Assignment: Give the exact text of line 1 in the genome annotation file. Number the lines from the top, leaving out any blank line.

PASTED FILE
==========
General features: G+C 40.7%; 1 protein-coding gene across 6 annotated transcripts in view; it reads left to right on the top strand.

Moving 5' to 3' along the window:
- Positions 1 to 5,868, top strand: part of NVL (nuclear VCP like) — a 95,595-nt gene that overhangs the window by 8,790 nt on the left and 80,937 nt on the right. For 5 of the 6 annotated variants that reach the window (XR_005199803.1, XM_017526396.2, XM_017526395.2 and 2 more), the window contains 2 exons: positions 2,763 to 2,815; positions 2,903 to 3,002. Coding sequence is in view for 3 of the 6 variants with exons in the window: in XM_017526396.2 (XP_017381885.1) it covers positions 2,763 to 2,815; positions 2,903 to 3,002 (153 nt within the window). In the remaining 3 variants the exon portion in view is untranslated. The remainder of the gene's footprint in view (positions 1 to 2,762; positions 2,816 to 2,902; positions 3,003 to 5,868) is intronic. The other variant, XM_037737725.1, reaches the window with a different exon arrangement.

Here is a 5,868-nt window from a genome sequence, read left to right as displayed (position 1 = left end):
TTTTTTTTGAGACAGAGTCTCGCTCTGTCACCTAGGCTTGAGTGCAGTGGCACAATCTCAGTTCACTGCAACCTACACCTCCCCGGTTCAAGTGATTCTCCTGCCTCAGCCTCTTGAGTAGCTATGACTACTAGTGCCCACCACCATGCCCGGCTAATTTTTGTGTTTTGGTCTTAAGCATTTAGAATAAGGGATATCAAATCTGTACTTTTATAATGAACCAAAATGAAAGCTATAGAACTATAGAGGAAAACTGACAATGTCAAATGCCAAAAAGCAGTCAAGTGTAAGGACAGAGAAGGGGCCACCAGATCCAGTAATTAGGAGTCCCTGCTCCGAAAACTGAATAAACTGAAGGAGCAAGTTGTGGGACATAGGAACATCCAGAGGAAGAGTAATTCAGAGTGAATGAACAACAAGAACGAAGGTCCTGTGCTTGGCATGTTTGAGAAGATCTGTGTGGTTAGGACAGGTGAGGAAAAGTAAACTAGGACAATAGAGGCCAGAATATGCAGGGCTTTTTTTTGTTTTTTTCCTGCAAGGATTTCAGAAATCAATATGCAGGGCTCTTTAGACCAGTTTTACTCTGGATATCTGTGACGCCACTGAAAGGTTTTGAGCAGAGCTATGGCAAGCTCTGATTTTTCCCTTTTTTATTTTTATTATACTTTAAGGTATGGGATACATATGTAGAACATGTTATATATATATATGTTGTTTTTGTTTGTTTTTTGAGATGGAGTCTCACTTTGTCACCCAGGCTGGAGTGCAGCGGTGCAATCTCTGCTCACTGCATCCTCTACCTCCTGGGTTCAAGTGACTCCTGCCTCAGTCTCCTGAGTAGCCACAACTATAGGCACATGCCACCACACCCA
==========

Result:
General features: G+C 40.7%; 1 protein-coding gene across 6 annotated transcripts in view; it reads left to right on the top strand.